Finally tiring of all the garbage, I found this open source package and recognized it as the best of breed, smiling at the fact that the US spends billions on spam blocking but this package which works excellently is free.

One thing you should know is that the task of recognition and seperation of spam from ham is quite complex and never ending. Since the spammers are constantly at work, so must the spam blockers be. This leads to a major concern you should be aware of: quite rightly Spamassassin concentrates only on the task of spam recognition. This means that integration with your email package requires another package and this can be a significant task in it's own right.

Like most Unix users, I use Sendmail as the MTA and it is notoriously complex and difficult to administer. In my first try at the integration I discovered what would be ultimately the package of choice for the Spamassassin-Sendmail integration, "milter-spamc" ( ). Unfortuately, in the first attempt I stabbed myself in the foot and crashed my glibc 2.2 based system by trying to force a series of rpm upgrades required for the ensemble of packages (milter-spamc requires the latest Sendmail). To make a long story short, the solution was to abandon the use of RPM and rebuild the current sendmail from the distributed tarball, though some rpms were used in ancillary packages.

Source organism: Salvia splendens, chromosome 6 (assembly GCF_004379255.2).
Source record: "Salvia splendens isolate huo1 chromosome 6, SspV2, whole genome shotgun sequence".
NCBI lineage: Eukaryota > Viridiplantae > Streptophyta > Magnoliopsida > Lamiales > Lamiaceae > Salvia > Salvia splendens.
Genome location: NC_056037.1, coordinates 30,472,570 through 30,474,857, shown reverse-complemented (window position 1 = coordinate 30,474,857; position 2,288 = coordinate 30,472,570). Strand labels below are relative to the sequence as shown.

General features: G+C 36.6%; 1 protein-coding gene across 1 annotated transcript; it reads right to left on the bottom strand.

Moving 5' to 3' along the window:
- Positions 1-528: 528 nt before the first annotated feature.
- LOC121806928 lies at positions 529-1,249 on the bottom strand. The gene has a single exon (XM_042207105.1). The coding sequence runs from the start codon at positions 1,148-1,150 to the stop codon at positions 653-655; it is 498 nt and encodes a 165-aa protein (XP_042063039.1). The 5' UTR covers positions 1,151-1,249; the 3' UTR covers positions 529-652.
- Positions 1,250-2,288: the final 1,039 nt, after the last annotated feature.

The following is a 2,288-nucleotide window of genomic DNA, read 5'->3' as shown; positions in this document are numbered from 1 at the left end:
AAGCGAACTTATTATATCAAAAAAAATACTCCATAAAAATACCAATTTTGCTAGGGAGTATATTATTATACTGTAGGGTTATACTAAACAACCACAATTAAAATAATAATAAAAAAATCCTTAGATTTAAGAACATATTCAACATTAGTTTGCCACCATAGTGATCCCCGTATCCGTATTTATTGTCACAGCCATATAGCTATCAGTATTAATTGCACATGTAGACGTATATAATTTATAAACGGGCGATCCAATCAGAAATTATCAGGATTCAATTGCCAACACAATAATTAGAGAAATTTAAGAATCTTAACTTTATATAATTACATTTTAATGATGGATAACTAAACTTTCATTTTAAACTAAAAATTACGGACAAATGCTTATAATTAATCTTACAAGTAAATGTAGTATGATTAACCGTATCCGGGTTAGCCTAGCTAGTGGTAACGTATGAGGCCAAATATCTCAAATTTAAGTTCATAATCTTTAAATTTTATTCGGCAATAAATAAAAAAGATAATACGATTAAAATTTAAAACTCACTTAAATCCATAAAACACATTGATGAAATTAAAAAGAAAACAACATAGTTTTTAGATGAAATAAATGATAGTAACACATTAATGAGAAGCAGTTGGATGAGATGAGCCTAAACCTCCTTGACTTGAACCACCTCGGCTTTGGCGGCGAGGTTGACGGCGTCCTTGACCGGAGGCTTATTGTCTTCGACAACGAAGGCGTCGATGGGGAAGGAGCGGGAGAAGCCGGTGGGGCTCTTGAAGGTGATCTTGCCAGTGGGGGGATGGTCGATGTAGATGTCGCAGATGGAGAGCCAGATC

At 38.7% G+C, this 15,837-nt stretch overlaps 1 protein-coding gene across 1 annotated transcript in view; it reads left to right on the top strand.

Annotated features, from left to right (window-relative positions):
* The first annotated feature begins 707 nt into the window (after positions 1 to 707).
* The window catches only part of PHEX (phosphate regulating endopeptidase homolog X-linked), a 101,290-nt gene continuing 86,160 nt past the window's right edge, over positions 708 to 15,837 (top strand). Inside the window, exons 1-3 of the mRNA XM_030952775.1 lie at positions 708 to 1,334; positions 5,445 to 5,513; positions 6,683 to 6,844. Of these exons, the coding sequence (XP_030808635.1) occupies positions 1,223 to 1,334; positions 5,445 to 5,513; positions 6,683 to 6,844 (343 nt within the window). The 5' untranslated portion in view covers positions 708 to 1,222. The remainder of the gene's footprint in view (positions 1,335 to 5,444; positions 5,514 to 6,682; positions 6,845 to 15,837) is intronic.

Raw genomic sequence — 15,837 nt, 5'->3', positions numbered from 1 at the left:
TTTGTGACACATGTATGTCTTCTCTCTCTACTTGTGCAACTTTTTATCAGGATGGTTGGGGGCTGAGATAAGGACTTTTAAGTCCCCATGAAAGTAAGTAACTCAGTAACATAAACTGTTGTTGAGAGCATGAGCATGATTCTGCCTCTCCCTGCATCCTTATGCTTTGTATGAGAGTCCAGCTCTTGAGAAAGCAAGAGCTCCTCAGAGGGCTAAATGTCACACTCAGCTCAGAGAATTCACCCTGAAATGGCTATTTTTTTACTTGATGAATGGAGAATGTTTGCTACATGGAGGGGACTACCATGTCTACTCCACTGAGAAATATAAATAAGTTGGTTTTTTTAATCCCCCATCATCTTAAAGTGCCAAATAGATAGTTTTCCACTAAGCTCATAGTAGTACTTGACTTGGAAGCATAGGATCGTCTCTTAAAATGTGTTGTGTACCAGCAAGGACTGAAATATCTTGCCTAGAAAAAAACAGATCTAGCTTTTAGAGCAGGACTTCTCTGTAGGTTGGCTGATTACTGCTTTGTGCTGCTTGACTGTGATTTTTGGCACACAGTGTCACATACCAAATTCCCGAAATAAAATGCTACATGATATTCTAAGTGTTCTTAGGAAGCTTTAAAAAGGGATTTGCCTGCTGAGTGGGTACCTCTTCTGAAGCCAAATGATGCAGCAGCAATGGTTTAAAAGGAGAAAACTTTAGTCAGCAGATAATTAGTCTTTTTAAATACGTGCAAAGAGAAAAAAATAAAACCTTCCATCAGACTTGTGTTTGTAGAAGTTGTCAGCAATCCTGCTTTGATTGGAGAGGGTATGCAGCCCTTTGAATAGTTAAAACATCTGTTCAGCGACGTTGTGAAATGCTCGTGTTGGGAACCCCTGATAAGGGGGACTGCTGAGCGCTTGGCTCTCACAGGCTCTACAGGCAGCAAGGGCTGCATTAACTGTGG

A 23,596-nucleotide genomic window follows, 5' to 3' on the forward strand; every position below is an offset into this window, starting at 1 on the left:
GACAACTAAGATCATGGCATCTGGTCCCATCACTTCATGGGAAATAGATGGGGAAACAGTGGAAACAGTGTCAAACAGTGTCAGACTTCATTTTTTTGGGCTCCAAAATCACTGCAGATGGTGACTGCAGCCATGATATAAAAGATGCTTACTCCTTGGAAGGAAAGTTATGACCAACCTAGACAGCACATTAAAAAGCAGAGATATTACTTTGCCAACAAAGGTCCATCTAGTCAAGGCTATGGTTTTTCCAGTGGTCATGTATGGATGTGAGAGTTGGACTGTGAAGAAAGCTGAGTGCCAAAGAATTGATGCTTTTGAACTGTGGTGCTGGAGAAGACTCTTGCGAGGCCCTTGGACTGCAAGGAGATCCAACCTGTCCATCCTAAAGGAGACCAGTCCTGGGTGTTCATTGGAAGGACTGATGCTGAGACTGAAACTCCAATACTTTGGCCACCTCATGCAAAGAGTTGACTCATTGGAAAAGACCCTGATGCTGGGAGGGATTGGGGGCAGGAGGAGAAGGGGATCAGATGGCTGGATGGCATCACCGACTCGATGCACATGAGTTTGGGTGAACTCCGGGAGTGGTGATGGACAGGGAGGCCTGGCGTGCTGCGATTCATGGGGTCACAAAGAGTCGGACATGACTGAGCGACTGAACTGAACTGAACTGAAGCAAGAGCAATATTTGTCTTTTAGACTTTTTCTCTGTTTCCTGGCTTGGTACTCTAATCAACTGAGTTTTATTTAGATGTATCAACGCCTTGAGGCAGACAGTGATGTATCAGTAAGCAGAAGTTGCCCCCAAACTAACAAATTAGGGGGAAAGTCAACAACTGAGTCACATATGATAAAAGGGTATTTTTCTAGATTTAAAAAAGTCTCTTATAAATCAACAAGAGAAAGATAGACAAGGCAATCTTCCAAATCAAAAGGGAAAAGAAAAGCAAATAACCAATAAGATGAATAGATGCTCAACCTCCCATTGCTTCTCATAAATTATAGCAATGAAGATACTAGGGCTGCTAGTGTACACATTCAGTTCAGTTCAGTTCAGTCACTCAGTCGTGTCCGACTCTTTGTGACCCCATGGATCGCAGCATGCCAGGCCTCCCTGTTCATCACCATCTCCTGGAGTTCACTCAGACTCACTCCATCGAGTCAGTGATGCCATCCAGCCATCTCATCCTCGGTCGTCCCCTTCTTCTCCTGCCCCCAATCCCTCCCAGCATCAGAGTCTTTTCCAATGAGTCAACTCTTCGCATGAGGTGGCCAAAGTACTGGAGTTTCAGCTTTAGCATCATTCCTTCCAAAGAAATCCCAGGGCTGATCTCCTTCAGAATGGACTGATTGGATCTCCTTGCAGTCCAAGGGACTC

milter-spamc provides a fine level of control on the dispositon of junk mail. In practice, as it turns out, Spamassassin generally gives ham a score near 0, though some special kinds of messages give scores as high as upper 2.n (for example I have a convention of using bodyless emails as instant messages). I've found setting the spamassassin level to 2 then setting milter-spamc reject-excess to 1 and discard excess to 3 works best. With these settings, anything between 3 and 5 is rejected by Sendmail (SMTP 550), anything over 5 hits the bit bucket and anything between 2 and 3 shows up in your mailer with the subject prefixed with "[SPAM]".


After almost 2 months of use and monitoring operation, I've found this setup eliminates most Spam, on some days 100% percent. Had to backup to set reject-excess to 4 and drop-excess to 7 though since some of my own mails were being rejected (mostly from using a sticky IP) like the E user id mails. Should also note that will probably put on new web head I'm building with the settings above since 1) it has a fully static IP and can tolerate the tighter setting and 2) I've realized that this setup prevents mail relaying exploits as well as skank shit showing up in ones inbox.